Operations at two major US-based chemical companies, Hexion and Momentive, were disrupted recently by a cyberattack reportedly involving LockerGoga, the ransomware that recently hit Norwegian aluminum giant Norsk Hydro.
In press releases published on Friday, Hexion and Momentive said they had been working on restoring networks and resuming normal operations after suffering “network security incidents” that prevented access to certain IT systems and data.
They both claimed that their manufacturing systems are on different networks and continued to operate normally with limited interruptions — the attack appears to have mainly impacted “corporate functions.”
Vice’s Motherboard reported that both companies were hit on March 12 by LockerGoga, the ransomware that recently also infected systems at Norsk Hydro. The theory that LockerGoga was involved in the attacks on Hexion and Momentive is based on a screenshot of a ransom screen obtained by the publication from an employee.
Both Hexion and Momentive are owned by the same investor group so it’s possible that their systems are connected and that is how the malware made it from one organization to the other.
SecurityWeek has reached out to Hexion and Momentive, but they both pointed to the press releases and refused to provide additional details.
According to Motherboard, which obtained an internal memo sent out to employees by Momentive’s CEO, the incident caused a global IT outage that forced the company to order hundreds of new computers and give some employees new email accounts as their old ones had become inaccessible.
LockerGoga is designed to encrypt files, but it does not have any built-in mechanism for spreading on a network. In the case of the Norsk Hydro attack, experts believe it may have leveraged the organization’s Active Directory deployment to spread.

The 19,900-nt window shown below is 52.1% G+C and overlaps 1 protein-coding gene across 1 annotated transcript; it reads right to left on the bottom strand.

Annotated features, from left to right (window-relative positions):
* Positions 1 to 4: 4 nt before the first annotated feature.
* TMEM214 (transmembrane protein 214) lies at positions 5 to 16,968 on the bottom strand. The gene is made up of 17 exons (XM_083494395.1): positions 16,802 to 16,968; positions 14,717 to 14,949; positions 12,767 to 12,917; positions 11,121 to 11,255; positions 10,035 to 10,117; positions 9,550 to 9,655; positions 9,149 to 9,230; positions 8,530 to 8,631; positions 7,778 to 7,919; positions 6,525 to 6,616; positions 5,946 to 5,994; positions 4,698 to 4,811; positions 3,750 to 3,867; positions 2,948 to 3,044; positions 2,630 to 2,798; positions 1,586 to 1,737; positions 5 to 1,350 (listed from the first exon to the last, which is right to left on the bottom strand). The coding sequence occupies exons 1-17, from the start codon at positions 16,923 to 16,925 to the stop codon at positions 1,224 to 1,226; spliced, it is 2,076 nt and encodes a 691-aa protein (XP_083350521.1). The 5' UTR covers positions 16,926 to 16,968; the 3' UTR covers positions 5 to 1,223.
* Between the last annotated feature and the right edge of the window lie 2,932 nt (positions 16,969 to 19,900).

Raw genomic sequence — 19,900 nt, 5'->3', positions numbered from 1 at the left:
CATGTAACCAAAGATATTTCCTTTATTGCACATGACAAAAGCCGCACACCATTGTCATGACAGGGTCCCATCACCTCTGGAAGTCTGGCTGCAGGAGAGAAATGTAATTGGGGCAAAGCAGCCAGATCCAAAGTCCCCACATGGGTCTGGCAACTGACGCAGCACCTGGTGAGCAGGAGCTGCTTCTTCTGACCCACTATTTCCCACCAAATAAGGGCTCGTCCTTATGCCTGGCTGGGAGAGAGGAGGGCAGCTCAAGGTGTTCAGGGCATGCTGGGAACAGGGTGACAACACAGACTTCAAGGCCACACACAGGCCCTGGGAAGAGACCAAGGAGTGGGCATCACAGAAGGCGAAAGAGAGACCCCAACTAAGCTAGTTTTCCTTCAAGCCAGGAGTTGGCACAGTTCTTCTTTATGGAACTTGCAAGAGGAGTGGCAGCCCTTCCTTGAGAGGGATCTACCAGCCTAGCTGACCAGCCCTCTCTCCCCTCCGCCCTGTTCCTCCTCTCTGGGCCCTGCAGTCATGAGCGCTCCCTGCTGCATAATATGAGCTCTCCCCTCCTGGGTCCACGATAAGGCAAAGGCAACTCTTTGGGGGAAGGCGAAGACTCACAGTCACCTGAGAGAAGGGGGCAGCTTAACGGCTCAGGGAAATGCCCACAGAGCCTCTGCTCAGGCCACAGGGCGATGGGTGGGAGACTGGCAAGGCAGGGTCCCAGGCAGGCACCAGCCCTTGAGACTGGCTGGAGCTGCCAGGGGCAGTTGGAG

The Norwegian aluminum giant has been much more transparent about the attack and its impact — the company has provided daily updates about its efforts to restore affected systems.
The full extent of the impact is unclear in the case of Hexion and Momentive. Did the ransomware encrypt important data? Do the companies have good backups from which they can restore compromised files without paying any ransom?
Norsk Hydro said it did not plan on paying any money to the attackers. The company has been restoring systems using backups.
One of the first known victims of LockerGoga was French engineering consultancy Altran Technologies, which got hit in January. Researchers say there have been dozens of victims, and Hexion and Momentive were apparently targeted before Hydro.
Security expert Kevin Beaumont, who has been monitoring LockerGoga attacks, said — based on the number of unique malware samples uploaded to VirusTotal — that at least 8 organizations were hit. However, only four of them are currently known.
Researchers at MalwareHunterTeam have identified one LockerGoga sample on VirusTotal that was uploaded on March 12, which suggests that it may have been the one used in the attack against Hexion and Momentive.